North Valley Hospital District still looking for new CEO

“It is (Affordable Care Act) changing reimbursement structure through the state. More people are insured, but deductibles are higher,” Ron O’Halloran, Temporary Administrator, North Valley Hospital

O’Halloran discusses changes to healthcare in ACA

TONASKET – Clarice Nelson, reporting for the Long Range Focus committee at the April 9 North Valley Hospital Board of Commissioners meeting said five Skype interviews of hospital administrator candidates were scheduled for the end of March, but two of the candidates had taken other jobs already.

The first Skype interview was done last week, and two candidates were scheduled to be interviewed Tuesday, April 14. One of them was a “no-show” according to Nelson, and the other one is no longer in the running after being interviewed. An interview with a third candidate is intended to be set up for next week. The on-campus interviews have been postponed, and the linked-in ad for the new administrator will be expanded for another 30 days.

Meanwhile, Ron O’Halloran began serving as interim hospital administrator April 1, and is dedicated to holding the helm as long as necessary.

Ron O'Halloran, NVH Administrator,
Ron O’Halloran, NVH Administrator,

“I’ve had fun trying to meet the staff and greet the community as I go around,” O’Halloran said at the board meeting. “I’m pleased with staff and their commitment to the community, which takes us a long way to meet the goals of the strategic plan. While I am here, we will get out into the community. If you have a service organization and want us to come and talk, let us know.”

O’Halloran said it is important for people to understand what is going on with changes in healthcare through the Affordable Care Act/Obama Care.

“It is changing reimbursement structure through the state. More people are insured, but deductibles are higher,” O’Halloran said.

Board Chair Helen Casey reported that “The ICD10 (Insurance Diagnostic Codes manual) is coming and will change lives forever—how we bill, how we treat people. There’s an awful lot to go along with that in prep work. Doctors would like to be doctors and not have to deal with that.”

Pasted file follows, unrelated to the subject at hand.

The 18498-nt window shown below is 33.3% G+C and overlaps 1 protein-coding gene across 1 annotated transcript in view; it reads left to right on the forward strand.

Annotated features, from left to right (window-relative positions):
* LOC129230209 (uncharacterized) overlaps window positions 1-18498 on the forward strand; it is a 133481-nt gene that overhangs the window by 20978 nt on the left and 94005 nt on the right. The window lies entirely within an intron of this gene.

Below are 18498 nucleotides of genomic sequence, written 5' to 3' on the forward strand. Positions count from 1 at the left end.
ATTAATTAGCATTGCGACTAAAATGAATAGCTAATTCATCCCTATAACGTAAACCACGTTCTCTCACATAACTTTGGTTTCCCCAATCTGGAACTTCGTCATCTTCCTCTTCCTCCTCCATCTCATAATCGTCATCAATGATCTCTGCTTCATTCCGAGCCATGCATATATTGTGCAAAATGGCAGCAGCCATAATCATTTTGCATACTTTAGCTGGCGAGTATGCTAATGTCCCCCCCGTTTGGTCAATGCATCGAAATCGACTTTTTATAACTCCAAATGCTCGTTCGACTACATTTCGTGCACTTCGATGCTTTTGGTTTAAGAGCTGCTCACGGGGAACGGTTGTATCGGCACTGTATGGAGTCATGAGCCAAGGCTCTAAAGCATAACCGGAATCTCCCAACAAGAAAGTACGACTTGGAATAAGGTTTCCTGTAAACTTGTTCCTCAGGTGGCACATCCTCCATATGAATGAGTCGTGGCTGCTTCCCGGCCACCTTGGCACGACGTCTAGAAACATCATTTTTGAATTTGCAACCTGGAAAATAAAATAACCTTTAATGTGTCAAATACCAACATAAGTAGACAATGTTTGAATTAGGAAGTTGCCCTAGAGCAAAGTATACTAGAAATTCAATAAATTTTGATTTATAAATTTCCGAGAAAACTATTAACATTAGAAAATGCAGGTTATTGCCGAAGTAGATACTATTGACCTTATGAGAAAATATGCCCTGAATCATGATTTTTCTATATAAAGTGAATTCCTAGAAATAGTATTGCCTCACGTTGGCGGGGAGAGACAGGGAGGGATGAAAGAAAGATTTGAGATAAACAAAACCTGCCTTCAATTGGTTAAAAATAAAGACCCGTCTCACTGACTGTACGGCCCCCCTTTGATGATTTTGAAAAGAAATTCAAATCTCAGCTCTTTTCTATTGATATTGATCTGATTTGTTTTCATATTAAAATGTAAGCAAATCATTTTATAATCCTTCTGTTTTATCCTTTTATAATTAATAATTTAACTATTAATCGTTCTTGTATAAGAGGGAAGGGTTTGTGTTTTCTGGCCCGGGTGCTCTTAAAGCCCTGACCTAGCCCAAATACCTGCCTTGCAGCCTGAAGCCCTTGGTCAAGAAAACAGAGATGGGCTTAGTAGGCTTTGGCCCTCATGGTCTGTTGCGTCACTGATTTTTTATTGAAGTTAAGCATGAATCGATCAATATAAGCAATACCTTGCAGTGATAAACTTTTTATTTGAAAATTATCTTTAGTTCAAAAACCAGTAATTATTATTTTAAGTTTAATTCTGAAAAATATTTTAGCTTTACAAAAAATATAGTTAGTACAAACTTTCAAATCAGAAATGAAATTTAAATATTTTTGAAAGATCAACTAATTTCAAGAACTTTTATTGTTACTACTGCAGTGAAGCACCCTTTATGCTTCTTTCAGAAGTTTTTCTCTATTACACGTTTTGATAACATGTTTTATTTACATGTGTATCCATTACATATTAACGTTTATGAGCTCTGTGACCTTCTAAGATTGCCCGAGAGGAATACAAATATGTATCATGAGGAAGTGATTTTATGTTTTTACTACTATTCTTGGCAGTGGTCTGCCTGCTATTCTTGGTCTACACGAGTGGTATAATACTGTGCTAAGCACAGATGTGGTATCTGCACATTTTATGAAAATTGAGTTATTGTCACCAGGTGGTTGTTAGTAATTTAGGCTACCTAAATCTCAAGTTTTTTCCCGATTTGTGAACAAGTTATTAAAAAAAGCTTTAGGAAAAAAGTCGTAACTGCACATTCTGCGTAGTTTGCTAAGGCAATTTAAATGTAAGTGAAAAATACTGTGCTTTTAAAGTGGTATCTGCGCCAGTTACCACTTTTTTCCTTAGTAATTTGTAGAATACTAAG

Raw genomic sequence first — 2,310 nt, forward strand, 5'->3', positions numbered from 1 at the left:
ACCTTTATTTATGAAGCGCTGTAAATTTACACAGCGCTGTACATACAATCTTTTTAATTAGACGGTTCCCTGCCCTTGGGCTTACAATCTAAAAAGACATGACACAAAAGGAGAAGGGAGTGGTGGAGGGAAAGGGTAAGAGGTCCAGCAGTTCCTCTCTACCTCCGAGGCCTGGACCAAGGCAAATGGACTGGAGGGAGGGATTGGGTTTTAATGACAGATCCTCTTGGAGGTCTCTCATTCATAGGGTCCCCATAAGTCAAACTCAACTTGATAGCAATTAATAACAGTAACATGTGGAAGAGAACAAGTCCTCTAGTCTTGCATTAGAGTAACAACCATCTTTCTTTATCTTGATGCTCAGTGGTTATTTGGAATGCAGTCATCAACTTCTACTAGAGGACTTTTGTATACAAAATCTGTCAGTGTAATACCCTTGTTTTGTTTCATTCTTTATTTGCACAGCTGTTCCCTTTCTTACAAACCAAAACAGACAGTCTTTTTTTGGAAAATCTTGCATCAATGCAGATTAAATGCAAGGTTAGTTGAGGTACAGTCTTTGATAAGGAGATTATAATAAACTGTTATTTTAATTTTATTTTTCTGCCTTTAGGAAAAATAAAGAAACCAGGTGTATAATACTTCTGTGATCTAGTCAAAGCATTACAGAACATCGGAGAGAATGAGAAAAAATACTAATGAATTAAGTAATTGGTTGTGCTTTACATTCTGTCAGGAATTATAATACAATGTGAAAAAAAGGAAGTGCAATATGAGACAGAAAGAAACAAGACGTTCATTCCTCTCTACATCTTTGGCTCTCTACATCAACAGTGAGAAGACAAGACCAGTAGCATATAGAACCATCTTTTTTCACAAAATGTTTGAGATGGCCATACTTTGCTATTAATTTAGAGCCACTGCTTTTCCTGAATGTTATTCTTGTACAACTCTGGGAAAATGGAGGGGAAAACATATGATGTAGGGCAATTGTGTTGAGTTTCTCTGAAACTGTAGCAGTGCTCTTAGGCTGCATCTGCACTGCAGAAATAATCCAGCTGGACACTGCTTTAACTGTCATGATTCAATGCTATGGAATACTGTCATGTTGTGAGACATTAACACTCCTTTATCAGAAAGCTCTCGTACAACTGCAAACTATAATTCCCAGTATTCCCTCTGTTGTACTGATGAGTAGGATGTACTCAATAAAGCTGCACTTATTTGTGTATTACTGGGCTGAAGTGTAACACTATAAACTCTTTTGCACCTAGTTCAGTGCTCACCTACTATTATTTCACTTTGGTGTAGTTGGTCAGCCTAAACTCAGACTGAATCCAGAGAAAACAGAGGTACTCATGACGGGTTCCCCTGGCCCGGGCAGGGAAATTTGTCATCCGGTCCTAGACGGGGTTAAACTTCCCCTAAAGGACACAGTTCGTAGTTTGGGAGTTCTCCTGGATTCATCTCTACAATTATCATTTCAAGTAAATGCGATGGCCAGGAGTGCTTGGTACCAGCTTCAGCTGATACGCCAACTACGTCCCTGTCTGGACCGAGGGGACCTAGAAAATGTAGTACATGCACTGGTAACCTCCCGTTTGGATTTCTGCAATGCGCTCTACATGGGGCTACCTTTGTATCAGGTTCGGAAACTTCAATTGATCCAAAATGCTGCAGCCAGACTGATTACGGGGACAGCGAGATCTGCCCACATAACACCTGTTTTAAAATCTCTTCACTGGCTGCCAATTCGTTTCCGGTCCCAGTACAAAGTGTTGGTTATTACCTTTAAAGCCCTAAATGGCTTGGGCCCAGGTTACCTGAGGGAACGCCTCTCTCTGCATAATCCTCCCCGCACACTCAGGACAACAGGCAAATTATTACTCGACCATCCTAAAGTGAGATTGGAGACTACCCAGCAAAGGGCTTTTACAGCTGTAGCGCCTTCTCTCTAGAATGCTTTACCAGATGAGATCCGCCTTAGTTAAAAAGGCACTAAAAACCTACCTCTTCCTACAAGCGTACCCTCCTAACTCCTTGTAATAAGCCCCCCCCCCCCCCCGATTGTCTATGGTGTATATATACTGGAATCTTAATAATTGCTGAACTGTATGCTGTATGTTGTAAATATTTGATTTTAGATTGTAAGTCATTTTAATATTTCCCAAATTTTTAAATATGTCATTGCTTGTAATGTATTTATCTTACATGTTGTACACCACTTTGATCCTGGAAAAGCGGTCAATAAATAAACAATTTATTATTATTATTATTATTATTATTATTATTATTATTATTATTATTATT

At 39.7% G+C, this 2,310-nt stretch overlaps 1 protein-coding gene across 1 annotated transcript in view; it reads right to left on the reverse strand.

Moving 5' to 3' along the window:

According to O’Halloran, the ICD regulates how doctors and nurses chart what they learn from the patient, how they envision care for the patient and how they carry that out.

“It’s all dictated and documented,” O’Halloran said, “acuity of care codes for service a patient receives. Each digit on the hand has a code and how it relates to the wrist, elbow and shoulder; it all has a code and that is how you get reimbursed.”

O’Halloran said there were thousands of codes, all related to the healthcare plan the physician has ordered, how it’s carried out, and how the patient responds. He said the ICD9 had been “out there for years, and they’ve added tens of thousands of more codes.”

“It’s shocking what has to be done to get reimbursed. If they don’t get every detail of care down, they don’t get a payment. If you use the wrong codes, there are penalties for that.”

O’Halloran said the coding was very difficult, particularly for older doctors who found it overwhelming.

“They are saying, ‘Just let me be a doctor.’ The younger ones do much better. Because of smart devices, if you follow the algorithms, codes come up automatically in place. Newer doctors are getting this as part of their training, whereas other ones have to pick it up,” said O’Halloran. “It’s all evolving.”

Casey asked staff to review the 2013/14 Strategic Plan to recognize goals met and others that still needed to be addressed.

“Some goals we can cross off and say ‘good job,’ others we still need to focus on,” Casey said, adding, “We haven’t done the education we need; we’ve been more reactive than proactive.”

According to O’Halloran, Casey was referring to staff time and energy being funneled into financial concerns.

“I think because of budget constraints they have been fighting through, they have forgone themselves the opportunity to go to classes sponsored by the hospital association, vendors and state agencies to keep themselves informed of the opportunity to affect positive change. It is important for board and staff to take advantage of continuing education,” said O’Halloran. “We need to put enough money into the budget so they can seek other certifications to improve their ability to come back and serve the community.”